The Maine Lobster Marketing Collaborative (MLMC) was established in 2013 by an act of the Maine Legislature. While the statute is wide-ranging,
there is one line that has significant impact on the MLMC’s activities: “This section is repealed Oct. 1, 2018.” If the Legislature does not act, the Collaborative will cease operations on October 1.
Four years ago, the MLMC began to create a robust marketing effort that we could measure and that would ultimately create value for the industry. At the outset, there were many voices and opinions about what we should do and how we should do it. Some were convinced this was a silly experiment that ought to be stopped. When asked during the hearing in 2013 how the Legislature would know if the effort was worth it and ought to be continued, DMR Commissioner Keliher said, “The fishermen will let you know.”
At the end of last summer, the MLMC Board directed me to attend a meeting of every Lobster Zone Council to explain what we had done so the Zone Councils would have enough information to make a recommendation about the MLMC to the Lobster Advisory Council (LAC), which in turn would make a recommendation to the Legislature.
Many fishermen attended these Zone Council meetings throughout the coast. We presented how the MLMC started, the research we did to create a marketing strategy, and the tactics used to drive demand for and awareness of Maine lobster. We explained our measurements and our results.
After we completed speaking to every Zone Council, we made the same presentation to the LAC. Each Zone Council and then the LAC took a vote on what to recommend: should there be a MLMC going forward? Every Zone Council voted to support. In fact, after presenting to all the Zones, only two council members in total voted against continuing the MLMC. Only two “No” votes from the whole state. Next the LAC voted unanimously to support continuation of the MLMC.
While we are proud that we have reached nearly four billion people in the last two years, it is equally gratifying that the lobstermen in the state of Maine support our efforts and believe that we are adding value to the industry.
After the LAC vote, the Legislature’s Joint Standing Committee on Marine Resources invited the MLMC to present its program to them. After several hours of presentation and questions and answers, the committee scheduled a public hearing to consider a bill to extend the Collaborative. The Committee accepts all public comment at these hearings and asks people to speak “for the bill,” “against the bill,” or “neutral.” When Committee chair Senator Joyce Maker opened the floor for public comment, about 20 people rose to be heard in favor of continuing the Collaborative. No one stood in opposition. The Maine Lobstermen’s Association, the Maine Lobstering Union, and the Maine Lobster Dealers Association all spoke in support of the marketing effort.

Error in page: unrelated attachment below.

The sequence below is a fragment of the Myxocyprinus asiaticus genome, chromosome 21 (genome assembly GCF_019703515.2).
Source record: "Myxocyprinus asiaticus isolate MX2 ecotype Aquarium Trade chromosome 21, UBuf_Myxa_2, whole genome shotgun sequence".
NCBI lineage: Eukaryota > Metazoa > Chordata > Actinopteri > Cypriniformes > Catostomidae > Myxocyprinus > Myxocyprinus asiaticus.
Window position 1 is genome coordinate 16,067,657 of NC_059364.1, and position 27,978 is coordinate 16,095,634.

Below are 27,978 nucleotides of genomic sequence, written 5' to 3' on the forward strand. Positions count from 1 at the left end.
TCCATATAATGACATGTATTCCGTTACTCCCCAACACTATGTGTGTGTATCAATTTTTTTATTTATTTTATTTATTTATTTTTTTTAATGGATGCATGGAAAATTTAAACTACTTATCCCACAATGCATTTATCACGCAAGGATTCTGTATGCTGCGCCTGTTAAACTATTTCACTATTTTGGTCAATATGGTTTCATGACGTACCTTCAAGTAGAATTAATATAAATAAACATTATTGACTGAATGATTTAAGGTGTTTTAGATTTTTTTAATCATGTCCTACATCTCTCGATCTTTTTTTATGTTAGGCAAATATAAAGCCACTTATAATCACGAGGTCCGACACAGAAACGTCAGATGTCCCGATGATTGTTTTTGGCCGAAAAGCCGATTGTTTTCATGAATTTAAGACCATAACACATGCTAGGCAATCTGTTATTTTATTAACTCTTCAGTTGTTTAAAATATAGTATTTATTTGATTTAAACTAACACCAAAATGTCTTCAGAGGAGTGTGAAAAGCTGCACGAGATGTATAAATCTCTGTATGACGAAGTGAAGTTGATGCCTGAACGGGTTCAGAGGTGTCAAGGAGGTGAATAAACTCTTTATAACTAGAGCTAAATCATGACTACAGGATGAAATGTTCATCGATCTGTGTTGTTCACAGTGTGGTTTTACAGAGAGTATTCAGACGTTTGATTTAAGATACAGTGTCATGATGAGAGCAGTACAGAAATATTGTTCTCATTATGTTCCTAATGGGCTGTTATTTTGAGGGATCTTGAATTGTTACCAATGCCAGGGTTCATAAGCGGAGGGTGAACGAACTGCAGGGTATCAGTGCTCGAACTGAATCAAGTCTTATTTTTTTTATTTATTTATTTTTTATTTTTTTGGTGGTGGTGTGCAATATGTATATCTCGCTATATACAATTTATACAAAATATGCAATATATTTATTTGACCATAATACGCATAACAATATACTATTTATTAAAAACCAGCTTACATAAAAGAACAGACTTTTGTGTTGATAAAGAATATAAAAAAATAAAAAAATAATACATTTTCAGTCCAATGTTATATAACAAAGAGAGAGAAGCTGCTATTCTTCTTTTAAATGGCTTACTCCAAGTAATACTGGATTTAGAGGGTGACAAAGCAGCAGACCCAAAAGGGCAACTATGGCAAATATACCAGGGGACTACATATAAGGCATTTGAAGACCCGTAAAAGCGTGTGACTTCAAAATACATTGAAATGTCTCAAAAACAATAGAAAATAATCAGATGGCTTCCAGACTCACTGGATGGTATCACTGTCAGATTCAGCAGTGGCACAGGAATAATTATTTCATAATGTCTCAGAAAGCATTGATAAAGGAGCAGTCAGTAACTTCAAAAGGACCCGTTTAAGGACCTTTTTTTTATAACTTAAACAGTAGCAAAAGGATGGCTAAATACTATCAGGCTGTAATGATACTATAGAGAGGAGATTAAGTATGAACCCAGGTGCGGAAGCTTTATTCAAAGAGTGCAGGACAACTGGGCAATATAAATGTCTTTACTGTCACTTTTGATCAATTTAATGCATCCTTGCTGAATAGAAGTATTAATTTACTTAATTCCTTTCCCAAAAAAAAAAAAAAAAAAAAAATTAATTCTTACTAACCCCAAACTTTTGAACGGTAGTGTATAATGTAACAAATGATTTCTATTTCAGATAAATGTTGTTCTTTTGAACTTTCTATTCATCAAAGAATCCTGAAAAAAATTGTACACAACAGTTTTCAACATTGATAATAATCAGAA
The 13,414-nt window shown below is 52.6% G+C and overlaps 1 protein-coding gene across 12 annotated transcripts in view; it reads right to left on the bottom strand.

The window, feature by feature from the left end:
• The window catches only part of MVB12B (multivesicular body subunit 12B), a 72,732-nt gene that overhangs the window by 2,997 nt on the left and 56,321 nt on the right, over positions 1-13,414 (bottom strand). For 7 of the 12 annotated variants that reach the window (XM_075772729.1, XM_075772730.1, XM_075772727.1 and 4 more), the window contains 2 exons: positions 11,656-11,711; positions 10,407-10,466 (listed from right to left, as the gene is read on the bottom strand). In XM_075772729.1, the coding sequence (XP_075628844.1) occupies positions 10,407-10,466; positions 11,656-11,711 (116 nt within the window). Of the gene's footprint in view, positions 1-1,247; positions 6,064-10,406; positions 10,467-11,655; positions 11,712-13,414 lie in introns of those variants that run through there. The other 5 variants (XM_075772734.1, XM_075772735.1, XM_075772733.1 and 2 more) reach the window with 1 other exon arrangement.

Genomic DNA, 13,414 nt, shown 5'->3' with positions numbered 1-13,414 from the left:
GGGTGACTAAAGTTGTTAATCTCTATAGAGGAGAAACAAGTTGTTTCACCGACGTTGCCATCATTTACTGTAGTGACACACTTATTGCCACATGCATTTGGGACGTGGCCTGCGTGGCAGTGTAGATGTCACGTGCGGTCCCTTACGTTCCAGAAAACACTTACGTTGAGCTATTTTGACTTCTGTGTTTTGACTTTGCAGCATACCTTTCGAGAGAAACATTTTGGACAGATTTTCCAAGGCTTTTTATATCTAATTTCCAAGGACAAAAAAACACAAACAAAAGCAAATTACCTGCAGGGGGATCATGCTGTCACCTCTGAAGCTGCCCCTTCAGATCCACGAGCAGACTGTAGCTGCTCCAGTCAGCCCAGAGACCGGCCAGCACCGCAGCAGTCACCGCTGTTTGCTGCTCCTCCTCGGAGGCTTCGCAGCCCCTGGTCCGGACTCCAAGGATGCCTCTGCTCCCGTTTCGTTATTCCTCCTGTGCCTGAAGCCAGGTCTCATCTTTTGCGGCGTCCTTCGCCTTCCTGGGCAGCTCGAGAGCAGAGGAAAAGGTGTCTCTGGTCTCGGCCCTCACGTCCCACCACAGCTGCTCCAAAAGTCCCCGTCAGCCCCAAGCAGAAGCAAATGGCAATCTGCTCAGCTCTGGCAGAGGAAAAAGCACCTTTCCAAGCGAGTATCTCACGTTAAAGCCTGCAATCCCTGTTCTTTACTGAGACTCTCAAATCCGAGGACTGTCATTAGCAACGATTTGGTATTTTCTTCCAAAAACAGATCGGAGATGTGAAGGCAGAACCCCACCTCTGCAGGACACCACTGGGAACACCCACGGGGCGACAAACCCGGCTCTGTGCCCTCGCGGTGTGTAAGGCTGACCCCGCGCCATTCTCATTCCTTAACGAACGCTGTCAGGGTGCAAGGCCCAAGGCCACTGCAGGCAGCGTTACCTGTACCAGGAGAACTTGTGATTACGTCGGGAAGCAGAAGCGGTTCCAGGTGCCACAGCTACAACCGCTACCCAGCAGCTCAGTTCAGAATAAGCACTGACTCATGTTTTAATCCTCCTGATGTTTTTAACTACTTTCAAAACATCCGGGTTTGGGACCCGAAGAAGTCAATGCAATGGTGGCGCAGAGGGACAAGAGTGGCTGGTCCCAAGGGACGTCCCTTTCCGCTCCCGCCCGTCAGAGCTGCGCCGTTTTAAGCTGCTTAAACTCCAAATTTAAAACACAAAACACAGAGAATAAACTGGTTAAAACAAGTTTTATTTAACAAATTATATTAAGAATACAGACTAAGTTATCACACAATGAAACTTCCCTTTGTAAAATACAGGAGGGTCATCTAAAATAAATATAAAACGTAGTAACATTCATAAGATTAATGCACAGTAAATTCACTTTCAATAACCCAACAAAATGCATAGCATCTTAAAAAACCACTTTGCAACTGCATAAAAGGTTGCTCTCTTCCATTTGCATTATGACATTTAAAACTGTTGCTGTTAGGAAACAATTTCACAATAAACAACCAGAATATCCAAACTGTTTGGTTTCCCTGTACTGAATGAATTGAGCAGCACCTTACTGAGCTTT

While there is widespread support for marketing, there is no shortage of discussion about how we do it. The MLMC Board (four lobstermen, three dealers, two state department commissioners, and two at-large members) wrestles with these issues all the time. During this reauthorization process, it appears that the industry is reengaged and willing to step up and offer to help. This is exactly what we hoped for when we started: a recognition that our marketing efforts add value—no matter how hard that value is to capture given the complexity of the supply chain—and that more industry voices will only make the effort more effective.
After the public hearing, the Committee scheduled a work session to discuss fine-tuning the final bill. At that session, the Committee voted nearly unanimously (there was one “No” vote) to extend the MLMC for three more years. They suggested some governance changes to make sure that the voices that have been recently engaged stay that way. From here, the bill will be redrafted to incorporate the changes the Committee voted on and then referred to the House and Senate for consideration. If both Houses of the Legislature vote in favor, the bill will be referred to the Governor for his signature.
It has been a long process. The lobster industry demands and deserves results and well-thought-out plans. This is good as well as challenging. Too few of us have the time to be educated on all the things that affect our lives. But it is encouraging that when we explained the MLMC’s activities to groups, every single group supported continuing the Collaborative. It is a simple truth: marketing drives consumer demand. And demand is the lifeblood of the Maine lobster industry.